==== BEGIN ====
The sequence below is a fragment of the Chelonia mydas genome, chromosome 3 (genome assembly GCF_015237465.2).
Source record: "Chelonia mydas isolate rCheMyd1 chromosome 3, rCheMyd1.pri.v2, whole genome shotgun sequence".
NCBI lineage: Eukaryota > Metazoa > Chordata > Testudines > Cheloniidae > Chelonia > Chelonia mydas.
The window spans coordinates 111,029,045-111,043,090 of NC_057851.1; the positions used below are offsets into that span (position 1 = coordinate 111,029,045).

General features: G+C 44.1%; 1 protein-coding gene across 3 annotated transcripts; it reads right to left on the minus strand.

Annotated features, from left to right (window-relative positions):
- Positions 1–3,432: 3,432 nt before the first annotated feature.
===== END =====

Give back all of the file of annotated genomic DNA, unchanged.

The sequence below is a fragment of the Chelonia mydas genome, chromosome 3 (genome assembly GCF_015237465.2).
Source record: "Chelonia mydas isolate rCheMyd1 chromosome 3, rCheMyd1.pri.v2, whole genome shotgun sequence".
NCBI lineage: Eukaryota > Metazoa > Chordata > Testudines > Cheloniidae > Chelonia > Chelonia mydas.
The window spans coordinates 111,029,045-111,043,090 of NC_057851.1; the positions used below are offsets into that span (position 1 = coordinate 111,029,045).

General features: G+C 44.1%; 1 protein-coding gene across 3 annotated transcripts; it reads right to left on the minus strand.

Annotated features, from left to right (window-relative positions):
- Positions 1–3,432: 3,432 nt before the first annotated feature.